The striking new Noble M500 is the British supercar maker’s long-awaited follow-up to the acclaimed M600, which arrived in 2009.
First shown as a concept at the 2018 Goodwood Festival of Speed and developed into this working prototype since, the M500 is a cheaper and less powerful car than the Noble M600 that it effectively replaces as the company’s sole offering.
Dynamic testing has just begun, and in an exclusive interview and unveiling with Autocar, Noble said that first customer deliveries will get under way this year.
Like the M600, the M500 is a two-seat, mid-engined supercar built around a steel chassis. But instead of a twin-turbocharged Volvo V8, it runs a twin-turbocharged 3.5-litre Ford V6, as deployed in the Blue Oval’s Ford GT supercar.
As standard, the engine makes a little more than 500bhp and nearly 600lb ft, but Noble intends to bring the M500 to market with approximately 550bhp.
The M600 made 650bhp on its maximum boost setting. This output, which made the M600 one of the most potent supercars of its era, is soundly beaten by today’s mid-engined alternatives. With 550bhp, the M500 will be a closer match for ‘junior’ supercars including the new Chevrolet Corvette C8 and Porsche 911 Turbo S.
In lieu of the M600’s carbonfibre bodywork, the M500 has a shapely new glass-reinforced composite body that contributes to a lower cost. But underneath, the steel tubular chassis is “70% M600”, according to Peter Boutwood, Noble’s managing director.
The M500 is the same length as the M600 and only millimetres wider but has been redesigned to be roomier. Fundamentally, the chassis and suspension are sufficiently similar that Boutwood expects the ride and handling to be “very much like an M600”. The M600 finished second in Autocar’s Britain’s Best Driver’s Car contest back in 2010 – beating the Ferrari 458 Italia into third – since which time the idea of its passive set-up with very few driver aids has in some ways grown only more appealing to enthusiasts.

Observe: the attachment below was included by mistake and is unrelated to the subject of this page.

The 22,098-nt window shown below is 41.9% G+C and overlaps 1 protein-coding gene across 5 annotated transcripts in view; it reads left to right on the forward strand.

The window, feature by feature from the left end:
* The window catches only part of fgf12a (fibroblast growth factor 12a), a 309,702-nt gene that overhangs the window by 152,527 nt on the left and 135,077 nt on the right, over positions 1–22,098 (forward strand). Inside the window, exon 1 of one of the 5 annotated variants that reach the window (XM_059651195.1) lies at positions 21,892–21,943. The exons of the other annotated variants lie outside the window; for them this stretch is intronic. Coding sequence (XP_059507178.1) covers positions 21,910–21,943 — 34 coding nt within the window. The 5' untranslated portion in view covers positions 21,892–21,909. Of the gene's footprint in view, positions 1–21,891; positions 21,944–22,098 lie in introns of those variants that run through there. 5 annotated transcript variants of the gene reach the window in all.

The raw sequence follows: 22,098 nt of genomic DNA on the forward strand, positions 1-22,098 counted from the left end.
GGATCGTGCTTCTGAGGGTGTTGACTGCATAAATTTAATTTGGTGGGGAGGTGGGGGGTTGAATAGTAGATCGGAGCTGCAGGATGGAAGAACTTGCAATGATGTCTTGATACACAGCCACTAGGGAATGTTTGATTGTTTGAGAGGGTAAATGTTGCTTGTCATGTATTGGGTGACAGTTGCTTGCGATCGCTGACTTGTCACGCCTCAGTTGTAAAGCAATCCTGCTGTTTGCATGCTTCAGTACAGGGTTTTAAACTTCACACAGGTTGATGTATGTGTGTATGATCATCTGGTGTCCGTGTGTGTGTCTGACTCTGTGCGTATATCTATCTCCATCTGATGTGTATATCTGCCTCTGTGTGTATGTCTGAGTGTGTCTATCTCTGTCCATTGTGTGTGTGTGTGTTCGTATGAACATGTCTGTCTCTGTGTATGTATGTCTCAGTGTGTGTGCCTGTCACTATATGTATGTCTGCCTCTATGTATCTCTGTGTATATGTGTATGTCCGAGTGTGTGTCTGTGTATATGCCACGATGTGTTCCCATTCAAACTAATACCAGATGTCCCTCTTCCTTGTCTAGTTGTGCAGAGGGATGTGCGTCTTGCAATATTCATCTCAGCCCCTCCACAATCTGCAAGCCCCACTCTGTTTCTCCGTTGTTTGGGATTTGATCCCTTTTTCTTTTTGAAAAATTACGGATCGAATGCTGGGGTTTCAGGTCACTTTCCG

The M500 has double-wishbone suspension at each corner with coilover springs and passive dampers. There is hydraulically assisted power steering but no anti-lock brakes or airbags.
The only gearbox option is a Graziano-sourced six-speed manual with a metal gate and shift action unique to Noble.
In the cabin are two Recaro Podium seats (although less hardcore options will be available), which offer a favourable driving position on first impression, albeit with pedals marginally offset, and a simple digital instrument pack. Entry and egress have been made easier than in the M600 by a chassis redesign that made the door sills smaller.